CS Graduate Student Awarded DOE Computational Science Fellowship
A University of Maryland graduate student was recently awarded a fellowship from the U.S. Department of Energy (DOE) to support her work in developing realistic, large-scale simulations that can assist officials dealing with complex events like the current COVID-19 pandemic.
Joy Kitson, a first-year doctoral student in computer science, was one of only 32 graduate students in the U.S. to receive a DOE Computational Science Graduate Fellowship this year.
The competitive award can last up to four years. It provides an annual stipend of $38,000, payment of all tuition and required fees, and a 12-week practicum experience at one of the DOE’s 21 national laboratories or sites—including access to DOE supercomputers.
Kitson’s research is focused on developing large-scale epidemic simulations that are used to model a wide variety of diseases and public health interventions.
She hopes to scale-up her simulation algorithms to be able to run efficiently on large supercomputing systems. This would allow the simulation of a wide variety of proposed interventions on national or global populations quickly, assisting the government’s response-time to an outbreak of an infectious disease.
Kitson says that while the current COVID-19 pandemic has motivated much of her work in this area, she expects her computational research would be useful for future outbreaks.
“At this point, I don't expect that the simulation I’m working on will be ready for practical use until after the current pandemic is over, as much as I might wish otherwise,” she says.
As for how COVID-19 has impacted the direction of her early research efforts, Kitson says that it’s hard to say precisely, because the entire project—or at the very least her involvement in it—has taken place under the shadow of COVID.
“I don't really have a clear baseline for how it would have looked otherwise,” she says. “Certainly, the interventions side of things has been a large part of what we're working toward, and my sense of both what those look like and their importance has been shaped by my experiences during the pandemic. But interventions were also a large part of the older simulation my work is based on, and I'm sure the epidemiologists on the project were familiar with the types of interventions we’ve seen in the last year or so long before COVID hit.”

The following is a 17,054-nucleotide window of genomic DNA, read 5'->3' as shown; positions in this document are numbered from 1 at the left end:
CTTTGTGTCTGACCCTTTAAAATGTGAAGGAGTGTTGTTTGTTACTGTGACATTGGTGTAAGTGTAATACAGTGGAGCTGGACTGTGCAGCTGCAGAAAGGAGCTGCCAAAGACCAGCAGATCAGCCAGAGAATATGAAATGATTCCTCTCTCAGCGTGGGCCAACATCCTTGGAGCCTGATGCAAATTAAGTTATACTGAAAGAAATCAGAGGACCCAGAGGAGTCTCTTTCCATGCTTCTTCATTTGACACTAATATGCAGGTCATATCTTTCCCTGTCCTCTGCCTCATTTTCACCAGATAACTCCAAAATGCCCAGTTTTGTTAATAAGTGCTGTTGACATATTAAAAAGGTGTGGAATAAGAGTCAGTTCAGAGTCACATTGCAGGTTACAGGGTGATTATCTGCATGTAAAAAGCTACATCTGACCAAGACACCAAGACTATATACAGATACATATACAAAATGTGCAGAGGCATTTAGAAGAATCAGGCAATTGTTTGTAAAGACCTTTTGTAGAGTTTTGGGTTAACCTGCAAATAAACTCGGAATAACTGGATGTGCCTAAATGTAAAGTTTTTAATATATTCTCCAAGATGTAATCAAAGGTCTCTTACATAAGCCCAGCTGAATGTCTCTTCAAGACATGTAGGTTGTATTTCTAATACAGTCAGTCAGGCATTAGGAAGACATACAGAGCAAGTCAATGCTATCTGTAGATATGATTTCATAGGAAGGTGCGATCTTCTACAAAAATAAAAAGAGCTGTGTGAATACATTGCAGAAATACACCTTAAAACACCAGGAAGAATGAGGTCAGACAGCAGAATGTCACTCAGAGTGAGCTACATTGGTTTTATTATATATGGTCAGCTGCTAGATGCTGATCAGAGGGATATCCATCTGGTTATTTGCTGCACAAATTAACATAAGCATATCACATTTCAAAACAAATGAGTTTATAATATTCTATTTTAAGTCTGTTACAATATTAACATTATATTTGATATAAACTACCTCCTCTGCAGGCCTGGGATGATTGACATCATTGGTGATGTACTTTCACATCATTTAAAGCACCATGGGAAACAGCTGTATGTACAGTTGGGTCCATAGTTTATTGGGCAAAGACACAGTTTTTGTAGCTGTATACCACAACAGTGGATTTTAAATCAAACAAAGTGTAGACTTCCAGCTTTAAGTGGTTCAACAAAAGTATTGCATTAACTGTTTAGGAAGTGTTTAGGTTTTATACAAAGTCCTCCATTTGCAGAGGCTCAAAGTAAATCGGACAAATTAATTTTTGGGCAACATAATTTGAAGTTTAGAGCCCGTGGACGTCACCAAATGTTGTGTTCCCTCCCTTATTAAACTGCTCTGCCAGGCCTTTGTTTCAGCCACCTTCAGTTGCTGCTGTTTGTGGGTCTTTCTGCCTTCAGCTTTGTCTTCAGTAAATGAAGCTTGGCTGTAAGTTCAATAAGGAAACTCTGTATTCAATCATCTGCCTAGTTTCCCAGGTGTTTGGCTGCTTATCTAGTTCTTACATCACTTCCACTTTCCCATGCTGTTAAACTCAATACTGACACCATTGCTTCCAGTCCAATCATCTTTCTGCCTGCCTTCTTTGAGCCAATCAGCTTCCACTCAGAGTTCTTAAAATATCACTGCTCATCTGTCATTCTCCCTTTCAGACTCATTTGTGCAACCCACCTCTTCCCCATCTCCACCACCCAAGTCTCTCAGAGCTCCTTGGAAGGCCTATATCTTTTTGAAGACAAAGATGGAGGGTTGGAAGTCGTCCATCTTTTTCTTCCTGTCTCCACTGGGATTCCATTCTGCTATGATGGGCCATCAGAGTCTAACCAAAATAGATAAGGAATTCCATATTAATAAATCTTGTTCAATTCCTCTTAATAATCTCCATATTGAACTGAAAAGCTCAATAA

Kitson is advised at UMD by Abhinav Bhatele, an assistant professor of computer science with an appointment in the University of Maryland Institute for Advanced Computer Studies.
Bhatele says he is glad Kitson joined his research group last fall.
“Even though Joy has been at Maryland for only eight months, she has made great strides on the epidemic diffusion simulator she has been working on, while balancing other tasks such as course work and being a teaching assistant,” he says. “Once it is ready, this simulator will be a useful tool for studying pandemic outbreaks and assess the impact of intervention strategies.”
Bhatele adds that the computational resources the DOE can provide will greatly aid Kitson’s work moving forward.
“Her research on epidemic modeling will make use of large-scale high performance computing resources at several Department of Energy computing facilities,” he says. “So, this is a great fit for both Joy and for the DOE. I see a bright career ahead for her.”
—Story by Melissa Brachfeld
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